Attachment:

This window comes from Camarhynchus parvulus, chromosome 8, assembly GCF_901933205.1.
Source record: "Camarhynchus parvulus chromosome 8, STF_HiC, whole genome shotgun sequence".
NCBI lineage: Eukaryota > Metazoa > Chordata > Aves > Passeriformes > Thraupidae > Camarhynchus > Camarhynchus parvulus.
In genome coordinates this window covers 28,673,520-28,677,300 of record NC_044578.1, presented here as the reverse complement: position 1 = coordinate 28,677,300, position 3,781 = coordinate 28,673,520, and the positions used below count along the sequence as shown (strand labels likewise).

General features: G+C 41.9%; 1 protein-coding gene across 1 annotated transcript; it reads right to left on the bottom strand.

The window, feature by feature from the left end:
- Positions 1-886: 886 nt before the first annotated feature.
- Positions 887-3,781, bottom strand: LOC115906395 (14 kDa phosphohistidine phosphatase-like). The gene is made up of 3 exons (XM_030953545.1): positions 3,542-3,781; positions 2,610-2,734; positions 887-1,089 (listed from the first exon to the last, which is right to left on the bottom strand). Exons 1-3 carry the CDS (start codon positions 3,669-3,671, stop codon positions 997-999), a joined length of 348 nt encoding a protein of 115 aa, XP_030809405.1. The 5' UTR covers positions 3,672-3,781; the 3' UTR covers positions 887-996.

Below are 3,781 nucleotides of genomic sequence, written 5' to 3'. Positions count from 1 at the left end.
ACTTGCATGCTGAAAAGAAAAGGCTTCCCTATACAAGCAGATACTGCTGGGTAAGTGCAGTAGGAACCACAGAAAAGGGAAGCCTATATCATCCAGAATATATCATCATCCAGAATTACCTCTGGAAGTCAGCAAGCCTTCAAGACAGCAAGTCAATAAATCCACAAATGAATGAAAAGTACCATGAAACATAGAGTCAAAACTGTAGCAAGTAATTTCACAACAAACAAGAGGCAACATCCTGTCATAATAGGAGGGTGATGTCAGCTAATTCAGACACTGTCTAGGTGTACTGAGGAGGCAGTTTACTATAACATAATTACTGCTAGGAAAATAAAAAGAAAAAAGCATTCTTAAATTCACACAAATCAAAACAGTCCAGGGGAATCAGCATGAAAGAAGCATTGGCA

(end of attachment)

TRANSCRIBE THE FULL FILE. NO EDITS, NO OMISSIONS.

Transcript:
This window comes from Camarhynchus parvulus, chromosome 8, assembly GCF_901933205.1.
Source record: "Camarhynchus parvulus chromosome 8, STF_HiC, whole genome shotgun sequence".
NCBI lineage: Eukaryota > Metazoa > Chordata > Aves > Passeriformes > Thraupidae > Camarhynchus > Camarhynchus parvulus.
In genome coordinates this window covers 28,673,520-28,677,300 of record NC_044578.1, presented here as the reverse complement: position 1 = coordinate 28,677,300, position 3,781 = coordinate 28,673,520, and the positions used below count along the sequence as shown (strand labels likewise).

General features: G+C 41.9%; 1 protein-coding gene across 1 annotated transcript; it reads right to left on the bottom strand.

The window, feature by feature from the left end:
- Positions 1-886: 886 nt before the first annotated feature.
- Positions 887-3,781, bottom strand: LOC115906395 (14 kDa phosphohistidine phosphatase-like). The gene is made up of 3 exons (XM_030953545.1): positions 3,542-3,781; positions 2,610-2,734; positions 887-1,089 (listed from the first exon to the last, which is right to left on the bottom strand). Exons 1-3 carry the CDS (start codon positions 3,669-3,671, stop codon positions 997-999), a joined length of 348 nt encoding a protein of 115 aa, XP_030809405.1. The 5' UTR covers positions 3,672-3,781; the 3' UTR covers positions 887-996.

Below are 3,781 nucleotides of genomic sequence, written 5' to 3'. Positions count from 1 at the left end.
ACTTGCATGCTGAAAAGAAAAGGCTTCCCTATACAAGCAGATACTGCTGGGTAAGTGCAGTAGGAACCACAGAAAAGGGAAGCCTATATCATCCAGAATATATCATCATCCAGAATTACCTCTGGAAGTCAGCAAGCCTTCAAGACAGCAAGTCAATAAATCCACAAATGAATGAAAAGTACCATGAAACATAGAGTCAAAACTGTAGCAAGTAATTTCACAACAAACAAGAGGCAACATCCTGTCATAATAGGAGGGTGATGTCAGCTAATTCAGACACTGTCTAGGTGTACTGAGGAGGCAGTTTACTATAACATAATTACTGCTAGGAAAATAAAAAGAAAAAAGCATTCTTAAATTCACACAAATCAAAACAGTCCAGGGGAATCAGCATGAAAGAAGCATTGGCA